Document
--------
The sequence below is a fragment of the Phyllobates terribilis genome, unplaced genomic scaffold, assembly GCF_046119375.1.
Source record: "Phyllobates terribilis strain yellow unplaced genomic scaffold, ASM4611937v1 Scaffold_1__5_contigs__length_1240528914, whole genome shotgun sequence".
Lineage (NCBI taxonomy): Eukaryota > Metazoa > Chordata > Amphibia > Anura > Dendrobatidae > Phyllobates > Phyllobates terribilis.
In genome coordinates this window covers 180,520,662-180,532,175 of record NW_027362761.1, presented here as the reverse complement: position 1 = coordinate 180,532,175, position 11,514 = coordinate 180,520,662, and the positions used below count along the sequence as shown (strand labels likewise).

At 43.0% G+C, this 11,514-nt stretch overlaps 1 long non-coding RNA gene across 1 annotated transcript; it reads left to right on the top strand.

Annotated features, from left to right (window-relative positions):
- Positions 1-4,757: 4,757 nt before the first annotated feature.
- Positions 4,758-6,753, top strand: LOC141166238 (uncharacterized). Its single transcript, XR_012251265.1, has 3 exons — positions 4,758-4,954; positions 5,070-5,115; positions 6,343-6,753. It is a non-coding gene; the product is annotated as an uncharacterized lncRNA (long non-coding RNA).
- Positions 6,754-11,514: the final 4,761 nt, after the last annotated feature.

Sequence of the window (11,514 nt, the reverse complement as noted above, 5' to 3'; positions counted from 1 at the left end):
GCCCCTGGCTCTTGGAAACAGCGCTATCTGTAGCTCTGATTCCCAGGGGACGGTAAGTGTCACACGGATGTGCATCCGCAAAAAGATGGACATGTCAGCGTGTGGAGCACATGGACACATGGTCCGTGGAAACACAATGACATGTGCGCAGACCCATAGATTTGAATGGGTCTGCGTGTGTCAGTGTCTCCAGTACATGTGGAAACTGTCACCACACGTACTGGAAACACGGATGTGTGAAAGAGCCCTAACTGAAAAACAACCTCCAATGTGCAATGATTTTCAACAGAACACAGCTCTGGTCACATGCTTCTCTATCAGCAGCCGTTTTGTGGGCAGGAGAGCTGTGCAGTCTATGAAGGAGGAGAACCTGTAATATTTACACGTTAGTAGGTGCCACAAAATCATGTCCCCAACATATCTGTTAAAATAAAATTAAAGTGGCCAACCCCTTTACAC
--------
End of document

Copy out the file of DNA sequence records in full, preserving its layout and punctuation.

The sequence below is a fragment of the Phyllobates terribilis genome, unplaced genomic scaffold, assembly GCF_046119375.1.
Source record: "Phyllobates terribilis strain yellow unplaced genomic scaffold, ASM4611937v1 Scaffold_1__5_contigs__length_1240528914, whole genome shotgun sequence".
Lineage (NCBI taxonomy): Eukaryota > Metazoa > Chordata > Amphibia > Anura > Dendrobatidae > Phyllobates > Phyllobates terribilis.
In genome coordinates this window covers 180,520,662-180,532,175 of record NW_027362761.1, presented here as the reverse complement: position 1 = coordinate 180,532,175, position 11,514 = coordinate 180,520,662, and the positions used below count along the sequence as shown (strand labels likewise).

At 43.0% G+C, this 11,514-nt stretch overlaps 1 long non-coding RNA gene across 1 annotated transcript; it reads left to right on the top strand.

Annotated features, from left to right (window-relative positions):
- Positions 1-4,757: 4,757 nt before the first annotated feature.
- Positions 4,758-6,753, top strand: LOC141166238 (uncharacterized). Its single transcript, XR_012251265.1, has 3 exons — positions 4,758-4,954; positions 5,070-5,115; positions 6,343-6,753. It is a non-coding gene; the product is annotated as an uncharacterized lncRNA (long non-coding RNA).
- Positions 6,754-11,514: the final 4,761 nt, after the last annotated feature.

Sequence of the window (11,514 nt, the reverse complement as noted above, 5' to 3'; positions counted from 1 at the left end):
GCCCCTGGCTCTTGGAAACAGCGCTATCTGTAGCTCTGATTCCCAGGGGACGGTAAGTGTCACACGGATGTGCATCCGCAAAAAGATGGACATGTCAGCGTGTGGAGCACATGGACACATGGTCCGTGGAAACACAATGACATGTGCGCAGACCCATAGATTTGAATGGGTCTGCGTGTGTCAGTGTCTCCAGTACATGTGGAAACTGTCACCACACGTACTGGAAACACGGATGTGTGAAAGAGCCCTAACTGAAAAACAACCTCCAATGTGCAATGATTTTCAACAGAACACAGCTCTGGTCACATGCTTCTCTATCAGCAGCCGTTTTGTGGGCAGGAGAGCTGTGCAGTCTATGAAGGAGGAGAACCTGTAATATTTACACGTTAGTAGGTGCCACAAAATCATGTCCCCAACATATCTGTTAAAATAAAATTAAAGTGGCCAACCCCTTTACAC